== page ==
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At Sensorio, an outdoor arts venue in Paso Robles, 58,000 small glass spheres lit by solar-powered fiber optics are planted on 15 acres. The exhibit, Field of Light, was created by British artist Bruce Munro. Photo by Jerry Ondash
Columns Hit the Road

Hit the Road: Field of Light just one bright spot in San Luis Obispo County

Let there be light – and there it was.

It actually happened a bit more slowly than that, but anticipation is part of the experience at Field of Light, an exhibit at Sensorio, an outdoor arts venue in Paso Robles.

British artist Bruce Munro, who specializes in large installations, has turned an otherwise barren, rolling countryside in San Luis Obispo County into a unique, immersive visual experience. The exhibit continues through Jan 2, but check the Sensorio website for a possible extension.

Field of Light is an other-worldly, walk-through experience created using 58,000 small glass spheres lit by fiber optics and planted throughout 15 acres. The lights are solar-powered and always on; the reveal comes gradually with growing darkness.

On a brisk, breezy October evening, we traversed well-graded, mostly accessible paths to watch the transformation. The illumination intensified and eventually our patience was rewarded with a sea of pinpoints of light that continuously morphed into waves of changing colors.

Not to be satisfied with this, artist Munro recently added 69, 9-foot Light Towers constructed of 17,000 wine bottles stuffed with fiber optic filaments — an ode to Palo Robles Wine Country. The filaments changed colors synchronized with the haunting, harmonious songs of South Africa’s Ladysmith Black Mambazo and Soweto Gospel Choir.

There is plenty of beach to explore near the Central Coast’s iconic land feature. Morro Rock, a 23 million-year-old volcanic plug, is one of 13 volcanic plugs along the coast, but the only one above water. Photo by Jerry Ondash

Experiencing Field of Light was a fitting finale to our five-day, off-season visit to San Luis Obispo County; the winter months here are unhurried and uncrowded. We headquartered in the town of San Luis Obispo, an excellent hub for branching out to explore the scenic, easygoing mid-portion of the Central Coast.

A 45-minute drive north is Piedras Blancas Elephant Seal Rookery, so named for the thousands of corpulent squatters that have taken possession of two beaches along Highway 101. This seaside real estate is always populated, but the numbers swell in the off-seasons of late January, early May and late October.

Less than 6 miles south on Highway 101 is the village of Cambria, where 6,000 residents go all out for the holidays, and where the shops and galleries are hard to resist. Dozens of life-sized scarecrows – both frightening and hilarious and designed by business owners – populated the main street the day we visited.

Elephant seals have declared the Central Coast’s Piedras Blancas Beach theirs. The rookery is just steps from Highway 101 and just north of Hearst Castle. The best times to see the greatest numbers are late January, early May and Late October. Photo by Jerry Ondash

Continue south on scenic Highway 1 for another 29 miles and you’ll arrive in the town of Morro Bay. The surrounding parks and beaches offer plenty of space to walk, wander and watch. Visitors can get up close and personal with the 23 million-year-old Morro Rock, a massive, protected land feature that is the plug of a long-extinct volcano. It is one of 13 similar monoliths along the coast, but the only one above water.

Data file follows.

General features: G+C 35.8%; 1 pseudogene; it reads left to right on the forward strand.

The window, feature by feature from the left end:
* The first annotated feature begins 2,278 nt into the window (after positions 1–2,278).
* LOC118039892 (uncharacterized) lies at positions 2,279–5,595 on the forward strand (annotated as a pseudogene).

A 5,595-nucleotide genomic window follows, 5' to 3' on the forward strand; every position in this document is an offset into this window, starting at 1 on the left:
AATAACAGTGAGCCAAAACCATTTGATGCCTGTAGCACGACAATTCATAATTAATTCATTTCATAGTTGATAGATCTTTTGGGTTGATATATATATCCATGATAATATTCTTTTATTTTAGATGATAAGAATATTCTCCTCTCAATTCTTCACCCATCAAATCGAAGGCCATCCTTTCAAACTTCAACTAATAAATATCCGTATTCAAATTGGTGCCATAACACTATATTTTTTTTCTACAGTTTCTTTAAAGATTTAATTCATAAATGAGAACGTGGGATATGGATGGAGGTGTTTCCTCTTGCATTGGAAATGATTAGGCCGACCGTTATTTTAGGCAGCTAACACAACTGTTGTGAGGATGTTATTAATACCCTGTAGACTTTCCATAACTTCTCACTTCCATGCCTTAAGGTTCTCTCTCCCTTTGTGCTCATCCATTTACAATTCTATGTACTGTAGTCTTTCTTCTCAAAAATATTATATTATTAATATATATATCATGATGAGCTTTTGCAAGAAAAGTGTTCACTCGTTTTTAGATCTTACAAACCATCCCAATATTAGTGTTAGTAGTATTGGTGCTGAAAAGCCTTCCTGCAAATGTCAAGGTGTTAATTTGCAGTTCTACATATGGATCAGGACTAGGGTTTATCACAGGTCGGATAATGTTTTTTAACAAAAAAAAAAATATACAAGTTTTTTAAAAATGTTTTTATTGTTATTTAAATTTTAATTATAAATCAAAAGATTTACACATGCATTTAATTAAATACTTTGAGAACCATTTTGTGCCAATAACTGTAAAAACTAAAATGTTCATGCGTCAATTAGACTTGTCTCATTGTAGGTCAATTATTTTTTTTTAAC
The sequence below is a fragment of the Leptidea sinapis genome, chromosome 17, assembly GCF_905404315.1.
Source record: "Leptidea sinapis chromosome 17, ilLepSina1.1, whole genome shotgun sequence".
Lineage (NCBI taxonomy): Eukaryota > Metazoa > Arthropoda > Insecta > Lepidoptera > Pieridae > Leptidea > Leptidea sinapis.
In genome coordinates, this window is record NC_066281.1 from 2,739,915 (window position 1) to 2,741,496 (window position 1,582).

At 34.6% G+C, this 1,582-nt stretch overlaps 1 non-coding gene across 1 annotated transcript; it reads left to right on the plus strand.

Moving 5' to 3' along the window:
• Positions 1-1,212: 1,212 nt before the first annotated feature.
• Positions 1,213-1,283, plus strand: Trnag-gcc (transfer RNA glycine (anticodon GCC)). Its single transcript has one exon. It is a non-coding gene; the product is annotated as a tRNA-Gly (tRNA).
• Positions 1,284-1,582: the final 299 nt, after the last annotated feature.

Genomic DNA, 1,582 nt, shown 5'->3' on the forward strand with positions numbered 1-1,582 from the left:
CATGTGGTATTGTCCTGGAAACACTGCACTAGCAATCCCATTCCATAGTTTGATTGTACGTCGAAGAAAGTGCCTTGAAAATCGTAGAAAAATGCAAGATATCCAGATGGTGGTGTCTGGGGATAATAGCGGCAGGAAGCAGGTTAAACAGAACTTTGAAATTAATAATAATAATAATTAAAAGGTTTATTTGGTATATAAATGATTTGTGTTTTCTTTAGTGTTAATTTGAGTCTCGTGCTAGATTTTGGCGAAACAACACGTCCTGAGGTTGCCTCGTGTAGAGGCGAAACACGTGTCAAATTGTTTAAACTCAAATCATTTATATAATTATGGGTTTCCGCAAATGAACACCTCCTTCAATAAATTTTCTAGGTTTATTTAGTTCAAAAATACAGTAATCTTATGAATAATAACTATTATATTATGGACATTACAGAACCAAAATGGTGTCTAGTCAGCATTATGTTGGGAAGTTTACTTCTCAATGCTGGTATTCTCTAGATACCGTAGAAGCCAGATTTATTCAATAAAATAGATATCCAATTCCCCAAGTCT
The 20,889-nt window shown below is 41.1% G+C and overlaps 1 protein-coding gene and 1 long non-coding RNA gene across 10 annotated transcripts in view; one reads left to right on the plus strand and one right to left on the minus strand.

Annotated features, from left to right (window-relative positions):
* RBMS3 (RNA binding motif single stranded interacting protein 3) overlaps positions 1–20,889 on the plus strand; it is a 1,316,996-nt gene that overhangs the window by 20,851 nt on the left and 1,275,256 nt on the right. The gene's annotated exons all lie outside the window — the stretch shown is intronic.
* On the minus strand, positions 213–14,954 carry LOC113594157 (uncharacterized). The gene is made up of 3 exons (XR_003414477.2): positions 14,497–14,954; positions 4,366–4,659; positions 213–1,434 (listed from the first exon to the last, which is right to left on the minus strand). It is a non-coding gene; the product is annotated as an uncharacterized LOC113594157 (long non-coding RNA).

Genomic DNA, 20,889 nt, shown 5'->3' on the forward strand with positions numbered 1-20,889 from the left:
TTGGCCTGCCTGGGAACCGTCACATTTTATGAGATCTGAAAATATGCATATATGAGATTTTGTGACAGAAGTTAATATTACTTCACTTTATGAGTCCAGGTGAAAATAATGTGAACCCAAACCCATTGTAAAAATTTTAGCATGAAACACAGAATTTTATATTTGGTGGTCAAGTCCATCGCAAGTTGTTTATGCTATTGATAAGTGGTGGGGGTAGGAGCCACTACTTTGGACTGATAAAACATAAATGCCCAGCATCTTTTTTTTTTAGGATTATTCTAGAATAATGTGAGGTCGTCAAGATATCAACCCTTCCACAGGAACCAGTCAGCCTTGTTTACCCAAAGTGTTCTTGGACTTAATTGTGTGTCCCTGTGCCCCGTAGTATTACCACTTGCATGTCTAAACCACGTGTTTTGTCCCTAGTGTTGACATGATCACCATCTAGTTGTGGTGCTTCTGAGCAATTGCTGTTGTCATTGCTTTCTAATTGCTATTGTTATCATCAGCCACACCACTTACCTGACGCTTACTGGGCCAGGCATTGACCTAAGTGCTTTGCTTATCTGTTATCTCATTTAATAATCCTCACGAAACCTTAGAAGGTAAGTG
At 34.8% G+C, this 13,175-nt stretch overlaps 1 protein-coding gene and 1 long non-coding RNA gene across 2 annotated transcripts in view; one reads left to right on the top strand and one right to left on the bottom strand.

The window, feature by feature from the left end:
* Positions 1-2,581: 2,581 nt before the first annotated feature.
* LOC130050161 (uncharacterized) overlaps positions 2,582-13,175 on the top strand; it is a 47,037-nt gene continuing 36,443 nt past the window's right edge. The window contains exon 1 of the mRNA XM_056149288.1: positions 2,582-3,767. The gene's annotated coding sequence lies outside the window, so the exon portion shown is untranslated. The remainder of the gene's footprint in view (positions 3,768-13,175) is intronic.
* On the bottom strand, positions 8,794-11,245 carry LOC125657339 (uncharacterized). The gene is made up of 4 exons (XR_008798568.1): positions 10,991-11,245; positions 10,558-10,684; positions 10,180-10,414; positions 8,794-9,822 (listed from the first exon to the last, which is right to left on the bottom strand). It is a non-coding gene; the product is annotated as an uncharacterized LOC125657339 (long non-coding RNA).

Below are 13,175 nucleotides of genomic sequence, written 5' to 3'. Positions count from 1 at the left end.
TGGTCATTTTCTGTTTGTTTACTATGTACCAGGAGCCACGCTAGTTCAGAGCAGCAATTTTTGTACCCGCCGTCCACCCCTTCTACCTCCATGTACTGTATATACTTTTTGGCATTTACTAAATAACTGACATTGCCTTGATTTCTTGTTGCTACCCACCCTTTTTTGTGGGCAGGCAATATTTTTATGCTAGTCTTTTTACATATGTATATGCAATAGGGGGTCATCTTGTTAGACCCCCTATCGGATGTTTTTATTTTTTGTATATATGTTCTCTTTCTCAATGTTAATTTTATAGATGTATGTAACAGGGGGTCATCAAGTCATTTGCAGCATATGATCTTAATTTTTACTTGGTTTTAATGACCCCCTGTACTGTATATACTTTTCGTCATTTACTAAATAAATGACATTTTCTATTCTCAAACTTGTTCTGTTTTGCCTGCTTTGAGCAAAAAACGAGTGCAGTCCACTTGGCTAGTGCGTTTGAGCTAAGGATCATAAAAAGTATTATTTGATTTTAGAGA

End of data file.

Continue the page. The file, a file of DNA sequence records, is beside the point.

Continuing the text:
Another 25 miles south of Morro Bay sits Pismo Beach, where the unpopulated sand and surf calls visitors to linger. And great news at the Pismo Beach Monarch Butterfly Grove. The numbers of butterflies, continually diminishing in recent years, is again on the increase. As of Oct 31, Monarch counters had recorded more than 14,000 butterflies “fluttering in the trees.” This off-season special is best seen in November and December.

San Luis Obispo County has a lot to offer inland, too.

At last count, Paso Robles Wine Country boasts about 300 wineries, but you don’t have to be an oenophile to enjoy all that Sculpterra Winery and Sculpture Garden offers. Its world-class sculpture collection — think multi-million-dollar artworks — is scattered throughout the bucolic property. Animals and fantasy are prominent themes. The grounds also feature a huge story board that unfolds the history of the region. A bocce ball court, giant kaleidoscope, several shaded patios and tables beckon guests to stay.

John and Dianne Connors renovated the former Adobe Inn and transformed it to reflect the French countryside, an ode to their European travels. Today Petit Soleil serves gourmet breakfasts with a French flair, as well as hosts daily wine-and-cheese tastings. Both are included in room prices. Photo by Jerry Ondash

Lodging: San Luis Creek Lodge, a boutique hotel with English Tudor architecture, surprises guests with its recently renovated rooms done in a sleek, airy, contemporary motif. The rooms are spacious, some with my favorite kind of fireplace – the kind activated with a wall switch. Lodge guests receive coffee and pastries at their door each morning (gluten-free pastries available; request when making reservations). The staff is friendly, helpful and informative.

Petit Soleil (Little Sunshine) is a family-owned “bed et breakfast” a 10-minute walk from downtown and the historic Mission San Luis Obispo. In 2002, innkeepers John and Dianne Connor bought what was then the Adobe Inn and transformed it into a little bit of French countryside. The property features delightfully quaint patios and café — perfect spots for savoring the gourmet breakfasts, enjoying the nightly wine-and-cheese tastings, and, if you must, working.

 

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